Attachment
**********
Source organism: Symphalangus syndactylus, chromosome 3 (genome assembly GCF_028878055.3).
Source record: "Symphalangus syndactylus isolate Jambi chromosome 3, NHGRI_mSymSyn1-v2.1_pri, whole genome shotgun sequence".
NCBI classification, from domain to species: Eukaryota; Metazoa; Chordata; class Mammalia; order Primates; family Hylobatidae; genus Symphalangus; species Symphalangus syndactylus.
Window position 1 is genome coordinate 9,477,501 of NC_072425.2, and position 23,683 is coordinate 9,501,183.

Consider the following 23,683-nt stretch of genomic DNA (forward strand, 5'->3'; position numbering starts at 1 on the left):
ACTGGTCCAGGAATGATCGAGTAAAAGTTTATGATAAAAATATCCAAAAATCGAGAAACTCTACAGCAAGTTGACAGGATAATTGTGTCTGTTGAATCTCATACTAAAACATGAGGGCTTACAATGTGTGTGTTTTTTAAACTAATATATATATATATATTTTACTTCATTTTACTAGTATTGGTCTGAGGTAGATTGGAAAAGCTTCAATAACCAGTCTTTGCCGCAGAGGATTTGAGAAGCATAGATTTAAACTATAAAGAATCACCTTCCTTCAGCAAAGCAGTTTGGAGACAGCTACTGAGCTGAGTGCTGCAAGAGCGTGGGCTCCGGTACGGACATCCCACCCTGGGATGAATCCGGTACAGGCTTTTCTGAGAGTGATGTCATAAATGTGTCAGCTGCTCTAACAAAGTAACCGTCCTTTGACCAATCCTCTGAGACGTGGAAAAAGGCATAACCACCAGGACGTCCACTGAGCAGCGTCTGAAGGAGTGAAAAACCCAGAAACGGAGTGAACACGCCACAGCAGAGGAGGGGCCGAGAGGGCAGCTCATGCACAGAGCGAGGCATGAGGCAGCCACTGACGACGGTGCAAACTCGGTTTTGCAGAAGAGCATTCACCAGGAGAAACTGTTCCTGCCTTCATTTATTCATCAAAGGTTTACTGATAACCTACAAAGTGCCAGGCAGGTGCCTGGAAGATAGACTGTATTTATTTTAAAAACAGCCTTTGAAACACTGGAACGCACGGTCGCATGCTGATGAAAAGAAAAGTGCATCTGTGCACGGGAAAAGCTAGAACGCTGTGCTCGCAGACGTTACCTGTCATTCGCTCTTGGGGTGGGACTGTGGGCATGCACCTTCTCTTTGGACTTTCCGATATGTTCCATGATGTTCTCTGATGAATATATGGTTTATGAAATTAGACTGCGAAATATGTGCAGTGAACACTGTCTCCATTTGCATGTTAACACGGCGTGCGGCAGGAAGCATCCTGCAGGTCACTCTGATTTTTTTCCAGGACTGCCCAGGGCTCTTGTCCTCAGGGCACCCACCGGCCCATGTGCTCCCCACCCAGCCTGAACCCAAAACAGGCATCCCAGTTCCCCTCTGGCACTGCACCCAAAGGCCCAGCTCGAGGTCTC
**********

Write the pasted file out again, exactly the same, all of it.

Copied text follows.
Source organism: Symphalangus syndactylus, chromosome 3 (genome assembly GCF_028878055.3).
Source record: "Symphalangus syndactylus isolate Jambi chromosome 3, NHGRI_mSymSyn1-v2.1_pri, whole genome shotgun sequence".
NCBI classification, from domain to species: Eukaryota; Metazoa; Chordata; class Mammalia; order Primates; family Hylobatidae; genus Symphalangus; species Symphalangus syndactylus.
Window position 1 is genome coordinate 9,477,501 of NC_072425.2, and position 23,683 is coordinate 9,501,183.

Consider the following 23,683-nt stretch of genomic DNA (forward strand, 5'->3'; position numbering starts at 1 on the left):
ACTGGTCCAGGAATGATCGAGTAAAAGTTTATGATAAAAATATCCAAAAATCGAGAAACTCTACAGCAAGTTGACAGGATAATTGTGTCTGTTGAATCTCATACTAAAACATGAGGGCTTACAATGTGTGTGTTTTTTAAACTAATATATATATATATATTTTACTTCATTTTACTAGTATTGGTCTGAGGTAGATTGGAAAAGCTTCAATAACCAGTCTTTGCCGCAGAGGATTTGAGAAGCATAGATTTAAACTATAAAGAATCACCTTCCTTCAGCAAAGCAGTTTGGAGACAGCTACTGAGCTGAGTGCTGCAAGAGCGTGGGCTCCGGTACGGACATCCCACCCTGGGATGAATCCGGTACAGGCTTTTCTGAGAGTGATGTCATAAATGTGTCAGCTGCTCTAACAAAGTAACCGTCCTTTGACCAATCCTCTGAGACGTGGAAAAAGGCATAACCACCAGGACGTCCACTGAGCAGCGTCTGAAGGAGTGAAAAACCCAGAAACGGAGTGAACACGCCACAGCAGAGGAGGGGCCGAGAGGGCAGCTCATGCACAGAGCGAGGCATGAGGCAGCCACTGACGACGGTGCAAACTCGGTTTTGCAGAAGAGCATTCACCAGGAGAAACTGTTCCTGCCTTCATTTATTCATCAAAGGTTTACTGATAACCTACAAAGTGCCAGGCAGGTGCCTGGAAGATAGACTGTATTTATTTTAAAAACAGCCTTTGAAACACTGGAACGCACGGTCGCATGCTGATGAAAAGAAAAGTGCATCTGTGCACGGGAAAAGCTAGAACGCTGTGCTCGCAGACGTTACCTGTCATTCGCTCTTGGGGTGGGACTGTGGGCATGCACCTTCTCTTTGGACTTTCCGATATGTTCCATGATGTTCTCTGATGAATATATGGTTTATGAAATTAGACTGCGAAATATGTGCAGTGAACACTGTCTCCATTTGCATGTTAACACGGCGTGCGGCAGGAAGCATCCTGCAGGTCACTCTGATTTTTTTCCAGGACTGCCCAGGGCTCTTGTCCTCAGGGCACCCACCGGCCCATGTGCTCCCCACCCAGCCTGAACCCAAAACAGGCATCCCAGTTCCCCTCTGGCACTGCACCCAAAGGCCCAGCTCGAGGTCTC